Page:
Posted by: Kungkungan Bay Resort
Another wonderful week in Lembeh…Be sure to look at Barb’s fantastic Week 6 photos below..
This week I’ll start with my best bit….I found a Blue Ring Octopus.
There are many amazing creatures and critters in Lembeh and our guests, of course, want to see as many as possible. We love finding Mimic and Wonderpus octopuses, Hairy, Warty, Painted and Giant Frogfish, Bargibanti’s and Pontohi Pygmy Seahorses, Flamboyant Cuttlefish, Ghost Pipefish and many others and there is a good chance you will see them all. There are a few tricky critters for us to find and one of the most elusive is the Blue Ring Octopus. They are tricky as they spend most of their lives under the rubble and coral and don’t venture into the open very much. We’ve have now been for 6 weeks, diving everyday, and there have only been two Blue Rings spotted and we weren’t on either of those dives. So there we were, diving at Batu Merah (Red Rock). It had been a great dive with two Giant Frogfish (one in a sponge), Pink Bargibanti’s Pygmy, Nudis, a Dragon Sea Moth and, at the end of the dive, we were having great fun watching some Pom Pom Crabs (Boxing Crabs).
These great tiny crabs which hold even tinier anemones in their pincers and wave them around. I decided to go and look for the Sea Moth again, as everyone else was watching the crab show. Of course I could not seem to find the Sea Moth anywhere and so was instead watching a big school of Rainbow Runners which decided to swim around me. I watched them for a while then had a half-hearted look for the Sea Moth again, when, out of the corner of my eye, in the rubble, I saw this very small octopus head moving around. I moved closer to get a better look and as I did it dawned on me that it was a Blue Ring!!! I think Jony, the guide, instantly knew that when I started banging my tank I had found something good. He was there like lightening. We spent a good 5 minutes or so with this beautiful octopus, took some lovely photos, ascended with even bigger grins on our faces than usual.
What was interesting about this one was that when I showed one of our really experienced Dive Guides, Ade, the photos he said he had never seen one with red eyes…..
Blue Ring facts. If you were ever silly enough to get bitten by one (you would really have to harass one) it’s venom (tetrodotoxin, a neurotoxin which is created by bacteria in the salivary glands of the octopus) paralyses your voluntary muscles, but doesn’t actually kill you. You can’t move any of your body and you stop breathing, but your heart keeps on going. If there is someone with you and they can give you mouth-to-mouth for 20 minutes or so, you will be fine. Yet another reason to never tease or bother animals when you are diving.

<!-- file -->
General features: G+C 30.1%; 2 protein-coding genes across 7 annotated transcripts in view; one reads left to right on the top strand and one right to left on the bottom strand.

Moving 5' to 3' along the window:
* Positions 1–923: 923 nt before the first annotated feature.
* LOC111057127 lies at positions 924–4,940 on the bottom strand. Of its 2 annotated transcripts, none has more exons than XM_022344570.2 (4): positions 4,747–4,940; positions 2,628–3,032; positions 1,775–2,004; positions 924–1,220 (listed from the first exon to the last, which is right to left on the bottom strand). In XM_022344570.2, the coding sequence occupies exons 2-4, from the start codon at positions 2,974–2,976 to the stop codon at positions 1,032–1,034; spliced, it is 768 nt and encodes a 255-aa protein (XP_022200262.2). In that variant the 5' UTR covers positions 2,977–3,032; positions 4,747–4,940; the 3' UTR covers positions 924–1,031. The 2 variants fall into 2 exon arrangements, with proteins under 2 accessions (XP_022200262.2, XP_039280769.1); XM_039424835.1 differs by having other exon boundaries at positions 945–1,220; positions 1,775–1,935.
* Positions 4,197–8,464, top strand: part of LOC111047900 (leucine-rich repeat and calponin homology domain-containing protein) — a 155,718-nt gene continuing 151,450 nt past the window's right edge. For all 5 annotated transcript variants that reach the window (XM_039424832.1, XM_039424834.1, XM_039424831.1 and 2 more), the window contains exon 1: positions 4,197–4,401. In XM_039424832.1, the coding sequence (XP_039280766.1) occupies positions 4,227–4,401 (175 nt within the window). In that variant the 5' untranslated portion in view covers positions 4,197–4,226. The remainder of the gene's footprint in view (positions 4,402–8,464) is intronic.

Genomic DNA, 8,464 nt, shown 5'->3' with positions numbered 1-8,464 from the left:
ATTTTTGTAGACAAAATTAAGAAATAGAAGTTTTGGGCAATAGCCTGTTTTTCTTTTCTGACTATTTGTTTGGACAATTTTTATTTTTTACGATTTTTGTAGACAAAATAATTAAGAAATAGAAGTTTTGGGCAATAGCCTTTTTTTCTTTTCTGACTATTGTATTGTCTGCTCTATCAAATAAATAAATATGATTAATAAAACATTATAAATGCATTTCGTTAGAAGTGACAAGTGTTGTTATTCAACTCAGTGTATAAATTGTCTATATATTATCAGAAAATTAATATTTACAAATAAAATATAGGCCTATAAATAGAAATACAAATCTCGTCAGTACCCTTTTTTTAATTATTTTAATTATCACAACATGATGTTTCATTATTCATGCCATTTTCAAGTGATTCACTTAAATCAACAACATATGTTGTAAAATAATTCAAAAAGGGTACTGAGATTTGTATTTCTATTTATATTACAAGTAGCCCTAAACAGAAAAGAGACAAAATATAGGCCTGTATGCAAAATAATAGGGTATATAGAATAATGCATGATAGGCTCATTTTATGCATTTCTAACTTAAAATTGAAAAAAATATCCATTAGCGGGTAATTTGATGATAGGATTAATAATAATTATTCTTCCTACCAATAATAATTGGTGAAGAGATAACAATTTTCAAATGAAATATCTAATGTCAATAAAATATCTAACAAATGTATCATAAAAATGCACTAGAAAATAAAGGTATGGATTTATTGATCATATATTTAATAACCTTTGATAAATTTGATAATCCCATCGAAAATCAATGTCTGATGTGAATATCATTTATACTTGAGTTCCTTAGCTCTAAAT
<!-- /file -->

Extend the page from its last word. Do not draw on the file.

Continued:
The rest of the weeks diving was fabulous too. We are seeing a lot of Seahorses, including Thorny, Pygmies and we’ve found a white and a black Pontohi Pygmy (well done Tamrin). The Mandarins have been performing extremely well, obviously enjoying their business. It’s been a good week for Frogfish, with plenty of sighting of Giants (one even free-swimming around), Warty’s, Hariy’s and Painted. We’ve seen some more Solar-Powered Nudis and well as a whole host of others. Joe found a beautiful Saron Shrimp and Ade found some Coleman and Tozeuma Shrimp. Jeff has been finding, as always, some really small stuff including a Bumble Bee Shrimp and a tiny Pipe Horse. We’ve had Flamboyants and on night dives we’ve been watching Bobtail Cuttlefish flick sand and small buts of rubble over themselves on night dives. We also saw a Cockatoo flounder and a Reptilian Snake Eel which is bright pink! One of my favorite sights this week was watching a family of three white Ornate Ghost Pipefish.
The House Reef still rocks. Our guests love diving it and so do we. There are now nine Pink (I call them Red) Pygmies on one Sea Fan. Four Yellow Pygmies next door to them. There have been close encounters with Banded Sea Kraits. I’m pretty sure I saw a medium sized Napoleon Wrasse. We still have at least five Ornate Ghost Pipefish, and one of them is pregnant, as you can see in Barb’s photos below.
This weeks short video is of Flamboyant Cuttlefish. These amazingly colorful cephalopods are masters of camouflage and blend perfectly into the sand and rubble. But when they are seen, they change into the most vivid purples, red, yellow colors, with waves of changing color behind their eyes. There muscles have been shown to contain a highly toxic compound that is yet to be identified. It has been shown that the toxin to be as lethal as that of a fellow cephalopod, the Blue-ringed octopus. Colorful critters underwater are always colorful for a reason….
So thank you to all lovely guests from the States (again East and West Coast), Grenada (West Indies), the UK, Germany, Holland and Singapore. We had a great time
Date Posted: May 31, 2010 @ 8:54 pm Comments Off